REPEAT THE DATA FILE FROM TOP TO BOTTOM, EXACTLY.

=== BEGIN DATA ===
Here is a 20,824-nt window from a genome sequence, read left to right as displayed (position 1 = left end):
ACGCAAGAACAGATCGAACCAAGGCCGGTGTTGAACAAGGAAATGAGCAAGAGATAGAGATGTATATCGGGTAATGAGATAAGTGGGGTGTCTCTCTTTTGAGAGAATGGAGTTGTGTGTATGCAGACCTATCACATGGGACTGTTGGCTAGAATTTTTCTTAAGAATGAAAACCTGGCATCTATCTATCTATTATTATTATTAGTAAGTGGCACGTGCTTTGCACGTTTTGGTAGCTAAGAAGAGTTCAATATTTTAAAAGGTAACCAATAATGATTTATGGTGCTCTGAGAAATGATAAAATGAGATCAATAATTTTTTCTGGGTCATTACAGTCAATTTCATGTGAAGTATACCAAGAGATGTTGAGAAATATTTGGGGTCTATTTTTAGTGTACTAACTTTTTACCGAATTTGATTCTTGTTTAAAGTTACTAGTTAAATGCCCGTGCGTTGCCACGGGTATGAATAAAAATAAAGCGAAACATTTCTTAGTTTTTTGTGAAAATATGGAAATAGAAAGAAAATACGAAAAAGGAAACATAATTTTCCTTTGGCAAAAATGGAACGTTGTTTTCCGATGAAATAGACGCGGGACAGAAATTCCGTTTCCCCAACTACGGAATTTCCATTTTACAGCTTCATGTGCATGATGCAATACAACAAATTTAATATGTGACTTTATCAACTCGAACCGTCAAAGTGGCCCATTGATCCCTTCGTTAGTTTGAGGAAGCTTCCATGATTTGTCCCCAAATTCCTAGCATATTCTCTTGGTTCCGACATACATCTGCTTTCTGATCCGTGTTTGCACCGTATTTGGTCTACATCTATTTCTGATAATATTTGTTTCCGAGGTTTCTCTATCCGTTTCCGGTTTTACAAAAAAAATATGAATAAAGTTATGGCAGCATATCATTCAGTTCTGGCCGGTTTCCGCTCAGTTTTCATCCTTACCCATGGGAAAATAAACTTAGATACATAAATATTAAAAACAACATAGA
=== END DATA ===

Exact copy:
Here is a 20,824-nt window from a genome sequence, read left to right as displayed (position 1 = left end):
ACGCAAGAACAGATCGAACCAAGGCCGGTGTTGAACAAGGAAATGAGCAAGAGATAGAGATGTATATCGGGTAATGAGATAAGTGGGGTGTCTCTCTTTTGAGAGAATGGAGTTGTGTGTATGCAGACCTATCACATGGGACTGTTGGCTAGAATTTTTCTTAAGAATGAAAACCTGGCATCTATCTATCTATTATTATTATTAGTAAGTGGCACGTGCTTTGCACGTTTTGGTAGCTAAGAAGAGTTCAATATTTTAAAAGGTAACCAATAATGATTTATGGTGCTCTGAGAAATGATAAAATGAGATCAATAATTTTTTCTGGGTCATTACAGTCAATTTCATGTGAAGTATACCAAGAGATGTTGAGAAATATTTGGGGTCTATTTTTAGTGTACTAACTTTTTACCGAATTTGATTCTTGTTTAAAGTTACTAGTTAAATGCCCGTGCGTTGCCACGGGTATGAATAAAAATAAAGCGAAACATTTCTTAGTTTTTTGTGAAAATATGGAAATAGAAAGAAAATACGAAAAAGGAAACATAATTTTCCTTTGGCAAAAATGGAACGTTGTTTTCCGATGAAATAGACGCGGGACAGAAATTCCGTTTCCCCAACTACGGAATTTCCATTTTACAGCTTCATGTGCATGATGCAATACAACAAATTTAATATGTGACTTTATCAACTCGAACCGTCAAAGTGGCCCATTGATCCCTTCGTTAGTTTGAGGAAGCTTCCATGATTTGTCCCCAAATTCCTAGCATATTCTCTTGGTTCCGACATACATCTGCTTTCTGATCCGTGTTTGCACCGTATTTGGTCTACATCTATTTCTGATAATATTTGTTTCCGAGGTTTCTCTATCCGTTTCCGGTTTTACAAAAAAAATATGAATAAAGTTATGGCAGCATATCATTCAGTTCTGGCCGGTTTCCGCTCAGTTTTCATCCTTACCCATGGGAAAATAAACTTAGATACATAAATATTAAAAACAACATAGA